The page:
We all demand openness from our government officials as to the expenses they incur in the course of their jobs. Helpfully, the CHRC has done that for us.
I’ve found some of Jen’s expenses to be a bit … well, shall we say, questionable.
Let’s take a junket from Jan. 15-17, 2008, to Washington, D.C., “to chair meetings with government stakeholders,” as an example.
(First off: WHAT “government stakeholders?” Who are they? What do they do for Canada?)
Now, let’s look at a breakdown of the actual costs incurred for this $2,377.16 excursion:
Air fare: $1,504.62
Now, I did a bit of research into rates for a round-trip flight from Ottawa to D.C. for a comparable time period, that is, Jan. 15-17, 2010. I randomly chose United Air Lines, though we’d all expect Jen’s staff to strive to find the CHEAPEST flight possible, right? Even though it might entail (gasp) flying Economy, rather than First Class?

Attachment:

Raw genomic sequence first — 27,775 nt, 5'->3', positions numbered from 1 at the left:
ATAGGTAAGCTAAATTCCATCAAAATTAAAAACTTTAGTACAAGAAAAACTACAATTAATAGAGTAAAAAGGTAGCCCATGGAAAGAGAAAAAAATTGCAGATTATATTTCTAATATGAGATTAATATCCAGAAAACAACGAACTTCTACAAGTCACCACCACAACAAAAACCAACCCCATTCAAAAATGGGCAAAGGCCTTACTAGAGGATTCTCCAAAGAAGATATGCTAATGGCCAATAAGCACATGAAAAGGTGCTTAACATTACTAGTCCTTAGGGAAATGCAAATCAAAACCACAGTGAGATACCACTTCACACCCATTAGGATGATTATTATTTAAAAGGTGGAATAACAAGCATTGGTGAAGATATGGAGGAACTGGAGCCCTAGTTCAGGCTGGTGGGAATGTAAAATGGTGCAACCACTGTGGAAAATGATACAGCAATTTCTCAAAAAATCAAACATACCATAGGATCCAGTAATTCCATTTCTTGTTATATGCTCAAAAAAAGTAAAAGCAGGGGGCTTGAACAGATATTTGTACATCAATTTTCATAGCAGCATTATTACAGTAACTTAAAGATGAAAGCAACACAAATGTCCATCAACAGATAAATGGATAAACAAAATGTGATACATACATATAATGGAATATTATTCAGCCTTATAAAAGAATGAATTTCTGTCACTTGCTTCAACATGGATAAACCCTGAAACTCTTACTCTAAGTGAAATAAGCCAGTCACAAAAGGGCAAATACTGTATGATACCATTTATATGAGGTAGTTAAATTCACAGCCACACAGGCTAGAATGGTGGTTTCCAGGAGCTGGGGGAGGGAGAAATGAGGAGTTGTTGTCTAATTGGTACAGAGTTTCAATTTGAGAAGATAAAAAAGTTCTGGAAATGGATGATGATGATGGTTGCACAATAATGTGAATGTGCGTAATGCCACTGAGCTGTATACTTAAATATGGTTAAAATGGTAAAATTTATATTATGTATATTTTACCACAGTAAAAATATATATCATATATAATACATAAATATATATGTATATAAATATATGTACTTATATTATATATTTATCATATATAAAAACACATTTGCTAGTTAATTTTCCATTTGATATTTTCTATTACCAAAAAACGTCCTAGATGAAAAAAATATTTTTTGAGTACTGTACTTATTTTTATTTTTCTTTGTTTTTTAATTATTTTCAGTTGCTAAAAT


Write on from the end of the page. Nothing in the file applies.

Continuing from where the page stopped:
(Bear in mind flight rates are going to be about the same, mostly due to the artificial fuel rate the airlines locked into a year ago when gas prices soared):
The result: Air fare: $772.80 — resulting in a possible savings of $731.82 (US).
Now we move on to “Meals and Incidentals” — $175.90. Let’s see: only two days. I lived in DC for many years. DC is pricey, but not THAT pricey. Make a little effort, and you can find good meals at about $25 a pop. And what, pray tell, were those “incidentals?” Eyebrow-waxing?
And then there’s the tantalizing “other” expense of $33.52. Since it’s filed under “other,” we’ll never know whether it was a carton of cigarettes or a bottle of booze. Both of which are essential to proper government action, right?
“Other transportation” and “accommodation” fit in with limousine and hotel costs. But the rest of it is pork, pure and simple.
Take a walk through the “proactive disclosure” wild side.
Party on, Jen.